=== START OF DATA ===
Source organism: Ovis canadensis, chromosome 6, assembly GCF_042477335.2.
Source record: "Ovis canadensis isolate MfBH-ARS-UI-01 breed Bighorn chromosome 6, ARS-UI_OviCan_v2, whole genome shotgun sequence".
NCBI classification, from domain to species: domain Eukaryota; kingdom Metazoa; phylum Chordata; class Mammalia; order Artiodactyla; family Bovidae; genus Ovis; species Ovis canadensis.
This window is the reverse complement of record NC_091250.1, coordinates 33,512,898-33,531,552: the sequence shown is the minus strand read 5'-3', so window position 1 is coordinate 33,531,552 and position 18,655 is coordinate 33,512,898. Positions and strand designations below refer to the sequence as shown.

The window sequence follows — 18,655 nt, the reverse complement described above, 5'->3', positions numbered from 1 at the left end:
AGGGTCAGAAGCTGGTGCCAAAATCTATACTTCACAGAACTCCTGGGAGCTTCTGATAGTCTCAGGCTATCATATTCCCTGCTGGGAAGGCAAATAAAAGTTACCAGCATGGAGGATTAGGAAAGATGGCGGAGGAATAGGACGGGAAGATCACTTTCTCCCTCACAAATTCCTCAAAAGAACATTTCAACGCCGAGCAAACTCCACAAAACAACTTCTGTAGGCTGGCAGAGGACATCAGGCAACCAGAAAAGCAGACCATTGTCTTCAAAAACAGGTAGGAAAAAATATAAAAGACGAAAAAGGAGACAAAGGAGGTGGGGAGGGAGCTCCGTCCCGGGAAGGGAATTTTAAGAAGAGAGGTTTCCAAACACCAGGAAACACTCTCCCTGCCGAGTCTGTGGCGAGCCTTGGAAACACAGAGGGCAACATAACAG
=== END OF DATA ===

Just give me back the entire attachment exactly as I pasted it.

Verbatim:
Source organism: Ovis canadensis, chromosome 6, assembly GCF_042477335.2.
Source record: "Ovis canadensis isolate MfBH-ARS-UI-01 breed Bighorn chromosome 6, ARS-UI_OviCan_v2, whole genome shotgun sequence".
NCBI classification, from domain to species: domain Eukaryota; kingdom Metazoa; phylum Chordata; class Mammalia; order Artiodactyla; family Bovidae; genus Ovis; species Ovis canadensis.
This window is the reverse complement of record NC_091250.1, coordinates 33,512,898-33,531,552: the sequence shown is the minus strand read 5'-3', so window position 1 is coordinate 33,531,552 and position 18,655 is coordinate 33,512,898. Positions and strand designations below refer to the sequence as shown.

The window sequence follows — 18,655 nt, the reverse complement described above, 5'->3', positions numbered from 1 at the left end:
AGGGTCAGAAGCTGGTGCCAAAATCTATACTTCACAGAACTCCTGGGAGCTTCTGATAGTCTCAGGCTATCATATTCCCTGCTGGGAAGGCAAATAAAAGTTACCAGCATGGAGGATTAGGAAAGATGGCGGAGGAATAGGACGGGAAGATCACTTTCTCCCTCACAAATTCCTCAAAAGAACATTTCAACGCCGAGCAAACTCCACAAAACAACTTCTGTAGGCTGGCAGAGGACATCAGGCAACCAGAAAAGCAGACCATTGTCTTCAAAAACAGGTAGGAAAAAATATAAAAGACGAAAAAGGAGACAAAGGAGGTGGGGAGGGAGCTCCGTCCCGGGAAGGGAATTTTAAGAAGAGAGGTTTCCAAACACCAGGAAACACTCTCCCTGCCGAGTCTGTGGCGAGCCTTGGAAACACAGAGGGCAACATAACAG